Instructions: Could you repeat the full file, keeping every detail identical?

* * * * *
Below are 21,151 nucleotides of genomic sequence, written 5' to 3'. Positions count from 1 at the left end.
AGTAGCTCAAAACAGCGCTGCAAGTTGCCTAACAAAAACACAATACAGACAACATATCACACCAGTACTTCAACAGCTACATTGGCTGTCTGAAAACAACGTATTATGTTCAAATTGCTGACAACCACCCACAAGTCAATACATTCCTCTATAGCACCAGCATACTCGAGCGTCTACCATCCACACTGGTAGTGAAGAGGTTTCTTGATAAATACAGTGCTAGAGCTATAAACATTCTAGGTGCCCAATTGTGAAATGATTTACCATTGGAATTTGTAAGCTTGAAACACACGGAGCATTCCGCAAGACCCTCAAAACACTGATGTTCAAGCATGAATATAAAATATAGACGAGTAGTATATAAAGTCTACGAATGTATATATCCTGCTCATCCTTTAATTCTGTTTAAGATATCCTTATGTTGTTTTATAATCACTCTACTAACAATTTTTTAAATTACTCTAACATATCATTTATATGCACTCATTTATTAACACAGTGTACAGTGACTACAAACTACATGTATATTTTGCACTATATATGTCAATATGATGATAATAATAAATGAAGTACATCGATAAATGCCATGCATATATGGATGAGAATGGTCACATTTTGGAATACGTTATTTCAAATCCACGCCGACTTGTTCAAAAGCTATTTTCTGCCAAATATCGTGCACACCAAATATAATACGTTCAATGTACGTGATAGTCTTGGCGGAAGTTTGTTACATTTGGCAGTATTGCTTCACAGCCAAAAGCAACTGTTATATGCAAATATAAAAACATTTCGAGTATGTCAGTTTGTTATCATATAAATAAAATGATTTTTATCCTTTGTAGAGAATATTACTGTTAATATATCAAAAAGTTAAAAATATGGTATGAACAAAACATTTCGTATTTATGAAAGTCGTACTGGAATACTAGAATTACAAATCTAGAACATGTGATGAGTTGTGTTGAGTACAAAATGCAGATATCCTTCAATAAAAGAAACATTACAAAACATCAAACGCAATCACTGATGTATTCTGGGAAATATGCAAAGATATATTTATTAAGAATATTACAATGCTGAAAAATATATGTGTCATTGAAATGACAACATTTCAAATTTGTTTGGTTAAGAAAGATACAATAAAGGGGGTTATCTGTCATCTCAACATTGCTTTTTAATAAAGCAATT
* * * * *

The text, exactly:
Below are 21,151 nucleotides of genomic sequence, written 5' to 3'. Positions count from 1 at the left end.
AGTAGCTCAAAACAGCGCTGCAAGTTGCCTAACAAAAACACAATACAGACAACATATCACACCAGTACTTCAACAGCTACATTGGCTGTCTGAAAACAACGTATTATGTTCAAATTGCTGACAACCACCCACAAGTCAATACATTCCTCTATAGCACCAGCATACTCGAGCGTCTACCATCCACACTGGTAGTGAAGAGGTTTCTTGATAAATACAGTGCTAGAGCTATAAACATTCTAGGTGCCCAATTGTGAAATGATTTACCATTGGAATTTGTAAGCTTGAAACACACGGAGCATTCCGCAAGACCCTCAAAACACTGATGTTCAAGCATGAATATAAAATATAGACGAGTAGTATATAAAGTCTACGAATGTATATATCCTGCTCATCCTTTAATTCTGTTTAAGATATCCTTATGTTGTTTTATAATCACTCTACTAACAATTTTTTAAATTACTCTAACATATCATTTATATGCACTCATTTATTAACACAGTGTACAGTGACTACAAACTACATGTATATTTTGCACTATATATGTCAATATGATGATAATAATAAATGAAGTACATCGATAAATGCCATGCATATATGGATGAGAATGGTCACATTTTGGAATACGTTATTTCAAATCCACGCCGACTTGTTCAAAAGCTATTTTCTGCCAAATATCGTGCACACCAAATATAATACGTTCAATGTACGTGATAGTCTTGGCGGAAGTTTGTTACATTTGGCAGTATTGCTTCACAGCCAAAAGCAACTGTTATATGCAAATATAAAAACATTTCGAGTATGTCAGTTTGTTATCATATAAATAAAATGATTTTTATCCTTTGTAGAGAATATTACTGTTAATATATCAAAAAGTTAAAAATATGGTATGAACAAAACATTTCGTATTTATGAAAGTCGTACTGGAATACTAGAATTACAAATCTAGAACATGTGATGAGTTGTGTTGAGTACAAAATGCAGATATCCTTCAATAAAAGAAACATTACAAAACATCAAACGCAATCACTGATGTATTCTGGGAAATATGCAAAGATATATTTATTAAGAATATTACAATGCTGAAAAATATATGTGTCATTGAAATGACAACATTTCAAATTTGTTTGGTTAAGAAAGATACAATAAAGGGGGTTATCTGTCATCTCAACATTGCTTTTTAATAAAGCAATT